Elon Musk's ambitious goal of bringing Tesla electric cars to the general public is one step closer today than ever: in fact, in a very symbolic way, as Tesla has already surpassed all premium brands in the sales ranking in the United States for the very first time.
During the first quarter of the year, Tesla sold 113,882 cars in the United States, surpassing the leading brand in the Premium segment last year, an honor that corresponded to BMW. Tesla increased its sales by 59% as compared to the previous year, being the only brand, along with Genesis, that registered a higher number of sales than last year.
Tesla edged out second-ranked BMW by a wide margin of 33,400 units. In other words, during the first quarter of 2022, Tesla sold 41.5% more cars than the second best-selling premium brand in the USA. BMW registrations fell by 3.4% as compared to the same quarter last year, reaching 80,482 units sold.
Tesla has not only unseated BMW, but also Lexus and Mercedes-Benz, two luxury brands that are very popular in the United States. Lexus was the third best-selling premium brand in the first quarter, with 66,907 new registrations (down 17% from last year). Behind the Japanese firm, Mercedes-Benz was placed with 60,632 cars sold (21% less compared to the previous year). In order to avoid any possible confusion, it should be noted that the figures mentioned here include ALL the models of said brands, that is, not only electric vehicles (in the case of Tesla, its figures logically correspond entirely to EVs: another huge victory for sustainable transportation).
In order to have a better idea of the general picture, below is the ranking of the best-selling premium brands in the United States during the first quarter of 2022. The variation compared to the first quarter of last year is shown in parentheses.
1. Tesla: 113.882 (+59%)
2. BMW: 80.482 (-3%)
3. Lexus: 66.907 (-17%)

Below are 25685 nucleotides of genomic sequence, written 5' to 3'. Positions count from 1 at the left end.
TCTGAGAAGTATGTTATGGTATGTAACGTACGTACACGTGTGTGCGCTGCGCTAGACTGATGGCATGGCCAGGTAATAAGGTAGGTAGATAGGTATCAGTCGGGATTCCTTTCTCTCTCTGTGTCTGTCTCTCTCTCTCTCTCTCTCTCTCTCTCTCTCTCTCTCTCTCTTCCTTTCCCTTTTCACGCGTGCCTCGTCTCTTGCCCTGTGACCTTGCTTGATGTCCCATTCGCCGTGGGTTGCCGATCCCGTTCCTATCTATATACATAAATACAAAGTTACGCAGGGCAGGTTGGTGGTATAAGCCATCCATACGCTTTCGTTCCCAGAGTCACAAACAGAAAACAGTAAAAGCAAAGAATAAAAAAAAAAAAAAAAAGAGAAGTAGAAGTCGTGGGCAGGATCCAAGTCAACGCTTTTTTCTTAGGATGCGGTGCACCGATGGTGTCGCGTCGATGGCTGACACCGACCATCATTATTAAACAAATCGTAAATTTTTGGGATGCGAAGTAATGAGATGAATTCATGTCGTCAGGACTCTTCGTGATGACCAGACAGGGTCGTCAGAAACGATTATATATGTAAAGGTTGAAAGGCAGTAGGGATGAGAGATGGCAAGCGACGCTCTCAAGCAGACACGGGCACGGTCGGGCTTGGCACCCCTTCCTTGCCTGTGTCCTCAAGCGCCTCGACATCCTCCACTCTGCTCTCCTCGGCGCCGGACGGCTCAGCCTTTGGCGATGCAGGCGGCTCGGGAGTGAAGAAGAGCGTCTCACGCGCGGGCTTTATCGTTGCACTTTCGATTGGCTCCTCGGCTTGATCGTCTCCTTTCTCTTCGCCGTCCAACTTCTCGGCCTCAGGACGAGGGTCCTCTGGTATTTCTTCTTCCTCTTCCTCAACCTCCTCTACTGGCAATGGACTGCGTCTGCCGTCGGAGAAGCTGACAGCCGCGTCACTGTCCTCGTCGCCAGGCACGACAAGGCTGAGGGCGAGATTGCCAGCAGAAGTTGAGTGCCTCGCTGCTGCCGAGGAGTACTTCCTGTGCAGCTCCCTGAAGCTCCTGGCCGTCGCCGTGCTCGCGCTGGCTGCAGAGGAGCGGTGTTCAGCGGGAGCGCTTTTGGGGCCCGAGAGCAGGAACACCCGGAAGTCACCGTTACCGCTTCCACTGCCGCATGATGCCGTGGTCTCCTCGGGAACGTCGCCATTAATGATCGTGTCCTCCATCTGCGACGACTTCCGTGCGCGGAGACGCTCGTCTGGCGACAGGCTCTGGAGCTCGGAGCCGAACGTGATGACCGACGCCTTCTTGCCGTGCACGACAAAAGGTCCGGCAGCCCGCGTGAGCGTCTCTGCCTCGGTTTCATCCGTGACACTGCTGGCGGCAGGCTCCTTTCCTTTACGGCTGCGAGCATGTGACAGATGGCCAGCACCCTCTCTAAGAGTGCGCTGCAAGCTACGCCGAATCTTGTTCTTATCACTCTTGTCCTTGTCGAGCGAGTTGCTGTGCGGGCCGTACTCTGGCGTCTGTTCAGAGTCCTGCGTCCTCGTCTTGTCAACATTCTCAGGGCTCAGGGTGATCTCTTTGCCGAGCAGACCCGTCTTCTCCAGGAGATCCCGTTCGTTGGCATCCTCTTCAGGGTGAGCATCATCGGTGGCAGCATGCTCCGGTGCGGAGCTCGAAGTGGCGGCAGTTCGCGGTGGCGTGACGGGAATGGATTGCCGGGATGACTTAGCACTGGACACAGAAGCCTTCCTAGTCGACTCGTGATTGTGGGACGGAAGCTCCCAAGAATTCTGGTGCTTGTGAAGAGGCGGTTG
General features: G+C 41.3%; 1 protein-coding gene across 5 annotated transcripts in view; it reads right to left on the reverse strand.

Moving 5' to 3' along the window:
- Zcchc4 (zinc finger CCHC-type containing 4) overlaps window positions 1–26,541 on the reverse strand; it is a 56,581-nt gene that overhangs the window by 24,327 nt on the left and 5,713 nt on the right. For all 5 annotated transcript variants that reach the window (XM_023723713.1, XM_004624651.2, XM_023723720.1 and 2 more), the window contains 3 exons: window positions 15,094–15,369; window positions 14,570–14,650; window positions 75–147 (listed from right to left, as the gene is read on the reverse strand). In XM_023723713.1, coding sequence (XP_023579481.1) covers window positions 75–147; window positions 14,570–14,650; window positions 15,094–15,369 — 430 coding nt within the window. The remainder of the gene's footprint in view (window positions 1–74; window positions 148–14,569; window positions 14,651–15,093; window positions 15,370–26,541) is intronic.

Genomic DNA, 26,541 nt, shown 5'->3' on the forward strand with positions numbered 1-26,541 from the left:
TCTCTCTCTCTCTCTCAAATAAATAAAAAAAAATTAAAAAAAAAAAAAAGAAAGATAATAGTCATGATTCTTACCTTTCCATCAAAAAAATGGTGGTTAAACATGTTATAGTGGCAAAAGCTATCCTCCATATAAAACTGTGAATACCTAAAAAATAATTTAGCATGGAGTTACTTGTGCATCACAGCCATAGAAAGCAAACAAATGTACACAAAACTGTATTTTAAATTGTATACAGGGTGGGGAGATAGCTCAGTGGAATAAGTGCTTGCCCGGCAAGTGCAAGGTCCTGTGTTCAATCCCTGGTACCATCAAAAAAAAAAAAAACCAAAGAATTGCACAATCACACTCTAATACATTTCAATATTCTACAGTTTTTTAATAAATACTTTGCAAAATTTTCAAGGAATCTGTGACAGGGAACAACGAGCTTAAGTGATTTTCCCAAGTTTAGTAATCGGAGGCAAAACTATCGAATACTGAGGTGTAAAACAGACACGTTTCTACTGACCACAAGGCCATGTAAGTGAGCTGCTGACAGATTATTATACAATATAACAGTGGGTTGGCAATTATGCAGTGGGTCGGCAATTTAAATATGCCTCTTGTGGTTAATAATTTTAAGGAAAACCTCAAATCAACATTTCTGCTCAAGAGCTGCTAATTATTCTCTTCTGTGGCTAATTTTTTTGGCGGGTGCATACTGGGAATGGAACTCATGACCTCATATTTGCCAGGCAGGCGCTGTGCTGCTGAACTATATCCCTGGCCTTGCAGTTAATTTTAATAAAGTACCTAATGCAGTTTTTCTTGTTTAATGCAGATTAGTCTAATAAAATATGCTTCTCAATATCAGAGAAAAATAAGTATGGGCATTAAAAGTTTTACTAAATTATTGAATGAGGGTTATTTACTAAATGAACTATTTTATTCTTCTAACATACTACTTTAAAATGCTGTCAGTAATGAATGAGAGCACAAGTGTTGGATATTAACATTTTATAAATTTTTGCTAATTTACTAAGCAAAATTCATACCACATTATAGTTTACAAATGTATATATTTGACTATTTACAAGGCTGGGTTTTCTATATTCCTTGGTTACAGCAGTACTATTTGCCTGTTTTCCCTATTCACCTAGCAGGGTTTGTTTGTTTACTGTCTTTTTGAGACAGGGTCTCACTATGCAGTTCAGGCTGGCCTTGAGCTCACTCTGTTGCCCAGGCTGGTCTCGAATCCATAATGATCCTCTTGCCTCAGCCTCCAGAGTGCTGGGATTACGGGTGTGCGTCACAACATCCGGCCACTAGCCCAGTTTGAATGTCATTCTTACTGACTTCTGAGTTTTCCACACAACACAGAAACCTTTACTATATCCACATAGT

4. Mercedes-Benz: 60.632 (-21%)
5. Audi: 37.566 (-37%)
6. Cadillac: 29.840 (-25%)
7. Acura: 29.260 (-26%)
8. Volvo: 23.513 (-20%)
9. Lincoln: 19.977 (-29%)
10. Land Rover: 15.581 (-39%)
11. Porsche: 13.262 (-24%)
12. Genesis: 12.549 (+53%)
13. Infiniti: 11.740 (-43%)
14. Alfa Romeo: 3.542 (-32%)
15. Jaguar: 2.610 (-36%)
With the exception of Tesla and Genesis (Hyundai's luxury brand), the drastic drop in registrations in almost all other brands is more than evident, as a result of the crisis in global supply chains and the shortage of critical components, such as chips and wiring. Among those that have closed the quarter in negative figures, BMW is the one that has best managed to weather the storm, with a slight drop in sales of only 3%.
Now it only remains to be seen if Tesla can manage to consolidate the good data of the first quarter 2022. So far the Austin firm has managed to weather supply problems better than the rest, although production capacity is still unable to keep up with demand (a very good thing, in the end...). Such is the situation that Elon Musk has hinted that Tesla could temporarily stop accepting new orders and even have to cancel some orders already placed.
Tesla is progressively increasing its production capacity around the world: the brand has already started producing cars in its two new Gigafactories, in Berlin and in Texas, thanks to which it intends to reach (hopefully) 1.5 million cars sold this year. In addition, it also plans to expand its Shanghai Gigafactory (as we discussed in an article before), where it aims to reach a production of 1 million cars a year.
All images courtesy of Tesla Inc.
Nico Caballero is the VP of Finance of Cogency Power, specializing in solar energy. He also holds a Diploma in Electric Cars from Delft University of Technology in the Netherlands, and enjoys doing research about Tesla and EV batteries. He can be reached at @NicoTorqueNews on Twitter. Nico covers Tesla and electric vehicle latest happenings at Torque News.